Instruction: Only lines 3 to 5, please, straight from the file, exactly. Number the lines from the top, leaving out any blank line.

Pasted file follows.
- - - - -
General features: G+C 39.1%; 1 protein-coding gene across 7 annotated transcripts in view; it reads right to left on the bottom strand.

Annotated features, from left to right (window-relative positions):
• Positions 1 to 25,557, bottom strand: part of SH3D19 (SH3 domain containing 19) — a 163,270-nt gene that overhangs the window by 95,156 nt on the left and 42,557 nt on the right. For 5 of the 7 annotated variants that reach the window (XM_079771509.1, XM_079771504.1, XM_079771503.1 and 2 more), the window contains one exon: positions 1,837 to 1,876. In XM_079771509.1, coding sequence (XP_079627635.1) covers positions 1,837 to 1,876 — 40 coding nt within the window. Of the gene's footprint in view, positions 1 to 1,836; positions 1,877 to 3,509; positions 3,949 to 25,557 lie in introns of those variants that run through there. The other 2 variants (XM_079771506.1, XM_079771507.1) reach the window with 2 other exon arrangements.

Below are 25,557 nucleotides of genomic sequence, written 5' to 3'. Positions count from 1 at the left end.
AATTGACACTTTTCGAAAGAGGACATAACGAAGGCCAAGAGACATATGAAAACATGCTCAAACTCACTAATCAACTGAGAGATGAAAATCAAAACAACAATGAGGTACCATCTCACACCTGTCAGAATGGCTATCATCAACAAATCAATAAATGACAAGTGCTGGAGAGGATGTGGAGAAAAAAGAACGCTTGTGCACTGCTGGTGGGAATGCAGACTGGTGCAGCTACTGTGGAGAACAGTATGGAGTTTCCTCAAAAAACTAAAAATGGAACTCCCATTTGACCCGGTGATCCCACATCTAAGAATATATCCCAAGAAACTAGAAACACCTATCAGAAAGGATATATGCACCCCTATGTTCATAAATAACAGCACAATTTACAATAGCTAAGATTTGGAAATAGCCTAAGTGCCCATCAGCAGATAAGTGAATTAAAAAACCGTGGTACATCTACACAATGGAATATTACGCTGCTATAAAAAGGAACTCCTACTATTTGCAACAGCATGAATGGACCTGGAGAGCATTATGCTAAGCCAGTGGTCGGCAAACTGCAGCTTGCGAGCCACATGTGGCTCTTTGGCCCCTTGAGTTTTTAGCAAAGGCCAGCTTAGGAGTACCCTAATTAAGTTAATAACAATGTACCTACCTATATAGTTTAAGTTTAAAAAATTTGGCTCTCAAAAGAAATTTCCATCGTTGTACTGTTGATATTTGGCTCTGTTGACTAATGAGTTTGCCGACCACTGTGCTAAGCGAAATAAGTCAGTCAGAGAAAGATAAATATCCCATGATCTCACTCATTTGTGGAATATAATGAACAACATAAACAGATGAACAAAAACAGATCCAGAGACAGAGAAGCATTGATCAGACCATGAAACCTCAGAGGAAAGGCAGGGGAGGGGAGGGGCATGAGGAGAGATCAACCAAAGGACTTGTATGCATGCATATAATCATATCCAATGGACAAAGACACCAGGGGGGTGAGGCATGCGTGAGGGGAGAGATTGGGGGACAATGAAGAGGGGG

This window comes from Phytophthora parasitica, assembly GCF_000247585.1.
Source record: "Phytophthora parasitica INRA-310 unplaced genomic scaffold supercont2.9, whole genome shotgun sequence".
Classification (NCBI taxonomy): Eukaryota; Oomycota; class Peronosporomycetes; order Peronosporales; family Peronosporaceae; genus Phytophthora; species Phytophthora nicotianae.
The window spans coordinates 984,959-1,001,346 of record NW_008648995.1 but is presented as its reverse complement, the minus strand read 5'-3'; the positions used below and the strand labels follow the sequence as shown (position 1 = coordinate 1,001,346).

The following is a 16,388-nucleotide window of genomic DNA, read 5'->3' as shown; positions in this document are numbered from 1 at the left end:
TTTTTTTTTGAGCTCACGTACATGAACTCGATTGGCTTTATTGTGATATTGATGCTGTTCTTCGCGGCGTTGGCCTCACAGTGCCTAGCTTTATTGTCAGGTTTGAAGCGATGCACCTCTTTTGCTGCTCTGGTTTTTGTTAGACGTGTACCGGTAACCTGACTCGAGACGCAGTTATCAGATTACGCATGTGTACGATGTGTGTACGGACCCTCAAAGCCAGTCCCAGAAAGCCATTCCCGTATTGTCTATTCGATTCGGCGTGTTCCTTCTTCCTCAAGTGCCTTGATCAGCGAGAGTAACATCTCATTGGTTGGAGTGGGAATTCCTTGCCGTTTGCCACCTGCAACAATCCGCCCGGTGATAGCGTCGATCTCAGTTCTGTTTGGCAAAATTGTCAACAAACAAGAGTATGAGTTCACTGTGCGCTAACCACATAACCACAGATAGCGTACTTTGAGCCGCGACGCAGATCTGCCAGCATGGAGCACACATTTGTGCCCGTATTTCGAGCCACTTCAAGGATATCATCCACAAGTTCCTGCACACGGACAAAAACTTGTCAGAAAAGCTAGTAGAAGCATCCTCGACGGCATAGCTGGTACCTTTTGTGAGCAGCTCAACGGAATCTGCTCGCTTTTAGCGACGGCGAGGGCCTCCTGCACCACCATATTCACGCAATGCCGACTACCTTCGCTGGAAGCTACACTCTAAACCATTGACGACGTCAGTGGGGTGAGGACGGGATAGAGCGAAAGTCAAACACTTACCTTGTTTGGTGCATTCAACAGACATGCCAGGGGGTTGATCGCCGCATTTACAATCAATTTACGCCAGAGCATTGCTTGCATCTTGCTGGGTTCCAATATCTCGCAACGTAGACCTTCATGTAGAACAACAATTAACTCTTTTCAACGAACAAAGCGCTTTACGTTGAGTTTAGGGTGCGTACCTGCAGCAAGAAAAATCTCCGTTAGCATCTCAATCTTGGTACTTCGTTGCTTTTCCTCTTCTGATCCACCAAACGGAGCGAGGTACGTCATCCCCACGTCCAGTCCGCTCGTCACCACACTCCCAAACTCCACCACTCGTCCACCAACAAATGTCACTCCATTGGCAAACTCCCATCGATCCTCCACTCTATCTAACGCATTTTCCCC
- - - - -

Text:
• Positions 1 to 25,557, bottom strand: part of SH3D19 (SH3 domain containing 19) — a 163,270-nt gene that overhangs the window by 95,156 nt on the left and 42,557 nt on the right. For 5 of the 7 annotated variants that reach the window (XM_079771509.1, XM_079771504.1, XM_079771503.1 and 2 more), the window contains one exon: positions 1,837 to 1,876. In XM_079771509.1, coding sequence (XP_079627635.1) covers positions 1,837 to 1,876 — 40 coding nt within the window. Of the gene's footprint in view, positions 1 to 1,836; positions 1,877 to 3,509; positions 3,949 to 25,557 lie in introns of those variants that run through there. The other 2 variants (XM_079771506.1, XM_079771507.1) reach the window with 2 other exon arrangements.

Below are 25,557 nucleotides of genomic sequence, written 5' to 3'. Positions count from 1 at the left end.
AATTGACACTTTTCGAAAGAGGACATAACGAAGGCCAAGAGACATATGAAAACATGCTCAAACTCACTAATCAACTGAGAGATGAAAATCAAAACAACAATGAGGTACCATCTCACACCTGTCAGAATGGCTATCATCAACAAATCAATAAATGACAAGTGCTGGAGAGGATGTGGAGAAAAAAGAACGCTTGTGCACTGCTGGTGGGAATGCAGACTGGTGCAGCTACTGTGGAGAACAGTATGGAGTTTCCTCAAAAAACTAAAAATGGAACTCCCATTTGACCCGGTGATCCCACATCTAAGAATATATCCCAAGAAACTAGAAACACCTATCAGAAAGGATATATGCACCCCTATGTTCATAAATAACAGCACAATTTACAATAGCTAAGATTTGGAAATAGCCTAAGTGCCCATCAGCAGATAAGTGAATTAAAAAACCGTGGTACATCTACACAATGGAATATTACGCTGCTATAAAAAGGAACTCCTACTATTTGCAACAGCATGAATGGACCTGGAGAGCATTATGCTAAGCCAGTGGTCGGCAAACTGCAGCTTGCGAGCCACATGTGGCTCTTTGGCCCCTTGAGTTTTTAGCAAAGGCCAGCTTAGGAGTACCCTAATTAAGTTAATAACAATGTACCTACCTATATAGTTTAAGTTTAAAAAATTTGGCTCTCAAAAGAAATTTCCATCGTTGTACTGTTGATATTTGGCTCTGTTGACTAATGAGTTTGCCGACCACTGTGCTAAGCGAAATAAGTCAGTCAGAGAAAGATAAATATCCCATGATCTCACTCATTTGTGGAATATAATGAACAACATAAACAGATGAACAAAAACAGATCCAGAGACAGAGAAGCATTGATCAGACCATGAAACCTCAGAGGAAAGGCAGGGGAGGGGAGGGGCATGAGGAGAGATCAACCAAAGGACTTGTATGCATGCATATAATCATATCCAATGGACAAAGACACCAGGGGGGTGAGGCATGCGTGAGGGGAGAGATTGGGGGACAATGAAGAGGGGG